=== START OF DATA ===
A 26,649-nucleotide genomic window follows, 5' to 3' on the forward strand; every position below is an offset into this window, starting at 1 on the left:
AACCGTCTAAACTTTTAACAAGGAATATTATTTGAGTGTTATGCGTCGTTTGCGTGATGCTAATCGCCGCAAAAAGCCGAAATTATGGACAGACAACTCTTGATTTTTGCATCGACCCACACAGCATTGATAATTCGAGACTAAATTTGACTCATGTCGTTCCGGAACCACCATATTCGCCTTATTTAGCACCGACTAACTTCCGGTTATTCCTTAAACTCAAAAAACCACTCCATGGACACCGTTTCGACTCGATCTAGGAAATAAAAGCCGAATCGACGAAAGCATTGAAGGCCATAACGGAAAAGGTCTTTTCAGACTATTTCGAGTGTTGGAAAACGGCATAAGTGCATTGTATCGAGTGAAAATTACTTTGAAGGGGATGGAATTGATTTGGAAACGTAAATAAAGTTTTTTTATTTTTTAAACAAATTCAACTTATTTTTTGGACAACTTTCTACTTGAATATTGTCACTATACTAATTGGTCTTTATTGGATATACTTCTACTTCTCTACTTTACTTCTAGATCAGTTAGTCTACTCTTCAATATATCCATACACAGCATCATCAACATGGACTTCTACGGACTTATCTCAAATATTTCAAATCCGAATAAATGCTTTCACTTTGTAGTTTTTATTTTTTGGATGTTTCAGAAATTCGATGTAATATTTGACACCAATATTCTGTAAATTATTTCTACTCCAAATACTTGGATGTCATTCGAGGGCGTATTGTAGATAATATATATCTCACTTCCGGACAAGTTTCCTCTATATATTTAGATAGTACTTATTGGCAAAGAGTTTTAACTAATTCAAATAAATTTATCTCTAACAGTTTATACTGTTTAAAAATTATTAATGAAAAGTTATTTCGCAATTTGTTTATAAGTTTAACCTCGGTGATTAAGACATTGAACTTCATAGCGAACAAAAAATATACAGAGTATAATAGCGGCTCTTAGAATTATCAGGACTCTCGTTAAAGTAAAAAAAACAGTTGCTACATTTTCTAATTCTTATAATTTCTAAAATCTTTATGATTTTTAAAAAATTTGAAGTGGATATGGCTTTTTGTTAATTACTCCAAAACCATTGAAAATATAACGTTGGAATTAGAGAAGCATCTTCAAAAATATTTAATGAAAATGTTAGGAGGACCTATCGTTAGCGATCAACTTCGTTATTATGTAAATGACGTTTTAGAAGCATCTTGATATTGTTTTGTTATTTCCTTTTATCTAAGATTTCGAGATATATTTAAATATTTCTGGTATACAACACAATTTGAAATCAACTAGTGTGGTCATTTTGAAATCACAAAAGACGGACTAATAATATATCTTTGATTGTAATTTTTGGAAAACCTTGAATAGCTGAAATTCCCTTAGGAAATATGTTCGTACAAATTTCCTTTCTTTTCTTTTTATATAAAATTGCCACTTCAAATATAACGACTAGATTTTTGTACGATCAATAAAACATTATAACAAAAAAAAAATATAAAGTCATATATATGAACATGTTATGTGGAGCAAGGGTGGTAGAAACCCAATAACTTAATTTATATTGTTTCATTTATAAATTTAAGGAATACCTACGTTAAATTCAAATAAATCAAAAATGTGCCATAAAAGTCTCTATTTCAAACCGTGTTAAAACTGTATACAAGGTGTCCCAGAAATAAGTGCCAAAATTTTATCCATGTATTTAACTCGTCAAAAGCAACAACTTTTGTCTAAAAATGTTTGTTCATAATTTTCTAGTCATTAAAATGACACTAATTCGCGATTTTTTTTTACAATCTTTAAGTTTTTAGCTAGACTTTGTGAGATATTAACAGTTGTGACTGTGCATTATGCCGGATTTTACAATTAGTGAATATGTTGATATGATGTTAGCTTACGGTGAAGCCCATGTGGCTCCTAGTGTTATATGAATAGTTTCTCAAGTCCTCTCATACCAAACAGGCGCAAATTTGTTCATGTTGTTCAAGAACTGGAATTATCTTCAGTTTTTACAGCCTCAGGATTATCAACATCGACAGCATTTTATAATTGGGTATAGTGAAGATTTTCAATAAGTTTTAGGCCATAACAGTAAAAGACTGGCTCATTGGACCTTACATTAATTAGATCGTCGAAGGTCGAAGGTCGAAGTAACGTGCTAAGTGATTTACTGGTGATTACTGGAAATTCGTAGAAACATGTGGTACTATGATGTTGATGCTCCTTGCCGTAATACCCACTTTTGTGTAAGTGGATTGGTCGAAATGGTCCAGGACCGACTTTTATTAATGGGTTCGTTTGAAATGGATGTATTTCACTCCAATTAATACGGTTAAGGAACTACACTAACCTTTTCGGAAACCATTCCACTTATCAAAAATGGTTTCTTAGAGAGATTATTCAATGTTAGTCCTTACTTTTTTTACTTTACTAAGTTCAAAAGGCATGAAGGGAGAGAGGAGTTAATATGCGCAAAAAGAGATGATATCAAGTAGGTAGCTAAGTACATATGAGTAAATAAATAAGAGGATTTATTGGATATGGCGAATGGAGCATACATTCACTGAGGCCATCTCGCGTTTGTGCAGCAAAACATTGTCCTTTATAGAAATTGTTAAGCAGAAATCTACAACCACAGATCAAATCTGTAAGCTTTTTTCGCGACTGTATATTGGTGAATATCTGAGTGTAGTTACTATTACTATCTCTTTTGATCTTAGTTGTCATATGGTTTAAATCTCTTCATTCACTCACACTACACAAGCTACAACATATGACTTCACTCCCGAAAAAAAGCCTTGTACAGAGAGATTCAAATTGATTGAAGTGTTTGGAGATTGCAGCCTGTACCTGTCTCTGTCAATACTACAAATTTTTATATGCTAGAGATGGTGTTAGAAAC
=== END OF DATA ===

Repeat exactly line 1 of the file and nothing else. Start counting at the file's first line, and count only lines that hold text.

A 26,649-nucleotide genomic window follows, 5' to 3' on the forward strand; every position below is an offset into this window, starting at 1 on the left: